Identities Abroad

Discrimination and harassment can happen during your off-campus experience, as it can at home. When it does occur, take the necessary steps to curb its negative effects.  First, research your legal rights while abroad, and find local organizations that might help you. You should also research how minority groups are treated in your country of study.  Look online, talk to your program or director, contact past program participants.  If a negative experience does occur, you should always assert yourself and remain confidant yet polite.  In non-threatening situations, address the comment or concern calmly. Invite discussion.  But if the situation turns violent, be sure to remove yourself from it.  Talk to your program director, your teachers, your host family, and your friends about any discrimination that you might experience. They can serve as a support network, help you understand the situation better, and get help if needed.

Women

Cultural attitudes and appropriate behavior for young women varies from culture to culture. Some countries have well-defined gender roles in regards to the division of labor, family, the workplace, school, in public, etc. For example, if you are a woman, simple actions such as smiling, making eye contact, or wearing certain clothing can have profoundly different meanings in different cultures.  In many parts of the world, a woman does not go out alone, even during the day, and this may be misconstrued as an invitation for company or a sign of promiscuity. Observing how local women your age act and dress and trying to do likewise is very important.  You may still be harassed despite your efforts, in which case you must act with common sense and seek help.

Here are some examples of challenges women may encounter abroad:

  • Normal behavior for women in the US, such as smiling or making eye contact, may be interpreted differently in some host cultures
  • Unwanted attention is common in many cultures. Openly staring at women, suggestive or explicit comments on the street, catcalls and whistling, touching or grabbing women occur in many cultures.
  • The “easy” stereotype persists. American film, media, and advertising often portray U.S. women as easily available, leading local people to think this is universal in U.S. culture.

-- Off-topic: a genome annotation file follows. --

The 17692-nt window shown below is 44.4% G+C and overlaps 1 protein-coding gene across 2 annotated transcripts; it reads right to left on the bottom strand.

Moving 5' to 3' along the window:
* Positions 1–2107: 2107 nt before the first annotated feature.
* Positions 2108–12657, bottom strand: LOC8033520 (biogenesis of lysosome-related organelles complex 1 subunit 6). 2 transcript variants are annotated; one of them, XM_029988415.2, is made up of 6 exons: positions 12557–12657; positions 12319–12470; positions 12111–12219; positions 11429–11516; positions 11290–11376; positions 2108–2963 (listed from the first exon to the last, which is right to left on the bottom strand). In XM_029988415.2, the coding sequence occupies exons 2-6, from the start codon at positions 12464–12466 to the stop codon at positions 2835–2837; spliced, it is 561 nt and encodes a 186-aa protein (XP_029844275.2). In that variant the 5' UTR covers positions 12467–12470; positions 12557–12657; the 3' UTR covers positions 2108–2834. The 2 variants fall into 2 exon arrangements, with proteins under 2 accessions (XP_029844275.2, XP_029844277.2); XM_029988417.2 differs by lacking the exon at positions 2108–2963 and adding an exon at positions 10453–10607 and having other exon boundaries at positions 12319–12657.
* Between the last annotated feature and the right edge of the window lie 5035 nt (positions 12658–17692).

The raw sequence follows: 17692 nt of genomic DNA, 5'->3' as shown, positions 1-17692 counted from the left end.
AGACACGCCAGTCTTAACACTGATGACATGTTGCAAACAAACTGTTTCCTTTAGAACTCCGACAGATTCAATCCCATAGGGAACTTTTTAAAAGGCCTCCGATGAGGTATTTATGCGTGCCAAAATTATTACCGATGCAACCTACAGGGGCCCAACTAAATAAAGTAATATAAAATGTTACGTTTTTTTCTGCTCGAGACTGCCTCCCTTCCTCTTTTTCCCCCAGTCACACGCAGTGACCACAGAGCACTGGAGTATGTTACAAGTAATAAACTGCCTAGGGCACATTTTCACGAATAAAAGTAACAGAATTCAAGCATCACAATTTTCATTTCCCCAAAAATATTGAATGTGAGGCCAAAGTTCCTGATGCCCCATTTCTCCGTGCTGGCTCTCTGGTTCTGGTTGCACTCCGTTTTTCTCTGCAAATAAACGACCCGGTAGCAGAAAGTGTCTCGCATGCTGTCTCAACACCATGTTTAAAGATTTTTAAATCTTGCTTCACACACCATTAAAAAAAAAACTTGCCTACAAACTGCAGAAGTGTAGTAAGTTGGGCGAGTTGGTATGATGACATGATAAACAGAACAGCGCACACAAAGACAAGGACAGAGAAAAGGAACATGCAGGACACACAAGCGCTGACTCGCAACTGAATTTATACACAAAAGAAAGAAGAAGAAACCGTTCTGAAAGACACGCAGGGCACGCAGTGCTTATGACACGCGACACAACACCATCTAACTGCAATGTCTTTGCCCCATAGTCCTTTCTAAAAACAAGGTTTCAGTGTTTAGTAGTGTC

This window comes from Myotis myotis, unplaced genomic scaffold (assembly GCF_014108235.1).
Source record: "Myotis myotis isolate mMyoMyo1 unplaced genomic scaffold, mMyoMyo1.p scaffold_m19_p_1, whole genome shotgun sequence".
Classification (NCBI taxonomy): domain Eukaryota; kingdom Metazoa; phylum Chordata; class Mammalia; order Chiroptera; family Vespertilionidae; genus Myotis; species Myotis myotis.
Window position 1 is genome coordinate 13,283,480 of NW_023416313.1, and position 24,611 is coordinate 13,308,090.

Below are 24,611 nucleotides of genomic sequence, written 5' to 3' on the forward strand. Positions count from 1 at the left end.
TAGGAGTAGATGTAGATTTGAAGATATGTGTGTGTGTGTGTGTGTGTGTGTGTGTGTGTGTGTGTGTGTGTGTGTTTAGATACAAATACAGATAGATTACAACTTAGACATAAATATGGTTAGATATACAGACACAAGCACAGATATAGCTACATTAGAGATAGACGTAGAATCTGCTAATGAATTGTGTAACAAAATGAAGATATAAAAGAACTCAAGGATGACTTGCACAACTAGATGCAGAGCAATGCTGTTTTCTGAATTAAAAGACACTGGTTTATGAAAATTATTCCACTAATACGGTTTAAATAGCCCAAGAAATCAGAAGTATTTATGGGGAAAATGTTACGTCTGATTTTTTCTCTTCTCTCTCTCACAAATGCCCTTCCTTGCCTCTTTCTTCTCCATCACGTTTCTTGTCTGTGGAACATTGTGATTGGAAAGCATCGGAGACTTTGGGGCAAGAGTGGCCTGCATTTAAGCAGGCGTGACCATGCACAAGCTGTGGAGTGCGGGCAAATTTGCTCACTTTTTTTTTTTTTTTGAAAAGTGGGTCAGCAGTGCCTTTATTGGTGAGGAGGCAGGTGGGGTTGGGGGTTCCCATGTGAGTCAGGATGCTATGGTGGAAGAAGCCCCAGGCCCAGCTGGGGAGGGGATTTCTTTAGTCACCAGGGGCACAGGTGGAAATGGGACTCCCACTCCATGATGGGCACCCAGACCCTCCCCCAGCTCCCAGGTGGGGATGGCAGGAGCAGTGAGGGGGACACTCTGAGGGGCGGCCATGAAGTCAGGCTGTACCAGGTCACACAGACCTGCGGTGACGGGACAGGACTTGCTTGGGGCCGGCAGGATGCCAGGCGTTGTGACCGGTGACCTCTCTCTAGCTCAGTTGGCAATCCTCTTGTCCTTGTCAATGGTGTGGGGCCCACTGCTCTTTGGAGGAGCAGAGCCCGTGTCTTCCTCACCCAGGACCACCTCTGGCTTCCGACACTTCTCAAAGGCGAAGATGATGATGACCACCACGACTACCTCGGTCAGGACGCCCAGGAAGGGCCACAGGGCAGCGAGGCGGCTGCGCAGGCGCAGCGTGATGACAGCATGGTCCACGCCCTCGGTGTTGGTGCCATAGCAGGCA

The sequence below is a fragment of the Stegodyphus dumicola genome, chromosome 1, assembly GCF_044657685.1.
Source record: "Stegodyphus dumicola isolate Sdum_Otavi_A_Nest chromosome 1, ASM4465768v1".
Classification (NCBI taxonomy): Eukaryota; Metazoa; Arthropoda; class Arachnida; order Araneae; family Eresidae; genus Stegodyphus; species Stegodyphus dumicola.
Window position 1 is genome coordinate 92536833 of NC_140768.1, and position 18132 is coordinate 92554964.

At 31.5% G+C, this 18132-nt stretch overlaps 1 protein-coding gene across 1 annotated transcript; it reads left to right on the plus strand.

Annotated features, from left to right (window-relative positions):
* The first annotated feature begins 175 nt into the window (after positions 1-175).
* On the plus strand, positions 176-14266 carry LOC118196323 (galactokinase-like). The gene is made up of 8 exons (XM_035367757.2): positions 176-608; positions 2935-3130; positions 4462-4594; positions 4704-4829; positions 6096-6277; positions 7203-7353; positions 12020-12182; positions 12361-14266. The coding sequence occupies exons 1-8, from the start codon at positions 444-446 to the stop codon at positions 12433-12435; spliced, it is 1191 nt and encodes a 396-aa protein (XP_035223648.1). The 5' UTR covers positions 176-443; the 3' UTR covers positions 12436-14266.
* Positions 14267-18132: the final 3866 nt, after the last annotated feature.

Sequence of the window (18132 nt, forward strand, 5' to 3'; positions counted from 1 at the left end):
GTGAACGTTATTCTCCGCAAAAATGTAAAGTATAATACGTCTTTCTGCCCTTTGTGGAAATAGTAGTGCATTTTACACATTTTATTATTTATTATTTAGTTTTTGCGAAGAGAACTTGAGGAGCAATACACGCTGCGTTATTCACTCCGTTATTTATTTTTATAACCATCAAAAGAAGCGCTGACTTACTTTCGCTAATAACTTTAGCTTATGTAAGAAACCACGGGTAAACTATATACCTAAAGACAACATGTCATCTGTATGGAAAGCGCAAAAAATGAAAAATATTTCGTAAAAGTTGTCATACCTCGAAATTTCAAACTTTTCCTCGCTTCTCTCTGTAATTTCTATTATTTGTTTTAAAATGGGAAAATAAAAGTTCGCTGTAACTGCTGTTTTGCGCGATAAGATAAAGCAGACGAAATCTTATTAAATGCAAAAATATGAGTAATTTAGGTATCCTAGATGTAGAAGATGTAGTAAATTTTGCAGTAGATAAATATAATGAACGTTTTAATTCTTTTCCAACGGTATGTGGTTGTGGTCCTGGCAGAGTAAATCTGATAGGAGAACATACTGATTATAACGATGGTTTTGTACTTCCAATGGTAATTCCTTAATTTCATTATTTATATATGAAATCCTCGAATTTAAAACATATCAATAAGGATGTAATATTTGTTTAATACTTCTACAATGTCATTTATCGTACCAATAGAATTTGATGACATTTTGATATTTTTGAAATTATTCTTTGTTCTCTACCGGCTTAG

Suggestions:

  • Interview a reliable local “older sister” woman about local norms for women and men
  • Follow the example of local women in terms of dress, behavior, and demeanor
  • Walk with purpose and avoid eye contact and smiling at strangers.

Students with Disabilities

Students with disabilities are encouraged to disclose this as early as possible in order to best prepare for the experience abroad. They should consult the website of Mobility International USA, an organization that facilitates international study and exchange for persons with disabilities, as well as the OCS Director and the program provider. Some things may be inaccessible, but proper preparation can help. Also, attitudes towards persons with disabilities in your host country may be different than what you are used to at home. Students with disabilities can occasionally be the victims of prejudice and stereotyping while abroad. The disabled report being stared at, ignored, unassisted, and/ or talked down to more frequently abroad than they tend to be in the U.S. In many countries, there are no standards or requirements for providing access for the disabled. Wheelchair ramps, handicapped parking spaces, Braille signs, and other aides may be non-existent in parts of the host country, especially rural areas. In addition to a lack of services provided to the physically disabled, there may also be a lack of services provided to those with a learning disability, those with a psychological or emotional need, or those who are mentally challenged. However, with adequate preparations and precautions, much of the world is accessible to students with disabilities.

LGBTQ Students

Studying abroad presents unique rewards and challenges for LBGTQ students. Because traveling to a new culture is often perceived as a liberating experience, you may decide to come out for the first time in the overseas setting. Alternatively, you may have a second coming out experience, but in a different cultural context. Or you may decide to limit your openness about your sexual orientation for any number of reasons while you are overseas, often including serious safety issues. Whatever your choice, here are some things to consider:

  • Before leaving, research cultural norms of friendship and dating for relationships between people of any sexual orientation
  • Check with your program for LGBTQ resources where you will be studying. The Rainbow Special Interest Group offers a bibliography regarding sexual orientation issues in countries outside the U.S.

Ask yourself the following questions:

  • In choosing your destination country and program, have you accounted for sexual orientation factors?
  • What support can you expect from the study abroad program provider?
  • What local LGBTQ organizations or support services exist for you to seek support?
  • How does the host culture handle different sexual identities and gender expressions?
  • What are the norms for dating and friendship among LGBTQ groups in the culture as compared to the U.S.?
  • What are the implications of being identified as LGBTQ for you and those you interact with?
  • If living with a host family, will you request one that is supportive of LGBTQ issues?
  • What safety or health issues will you need to consider in the new context?

Religion

Different cultures have different ideas and expectations regarding religion. Be respectful of others and learn as much as possible about the religious beliefs and practices in your host country. Research whether or not people of your faith meet and practice in the place where you are going.

Resources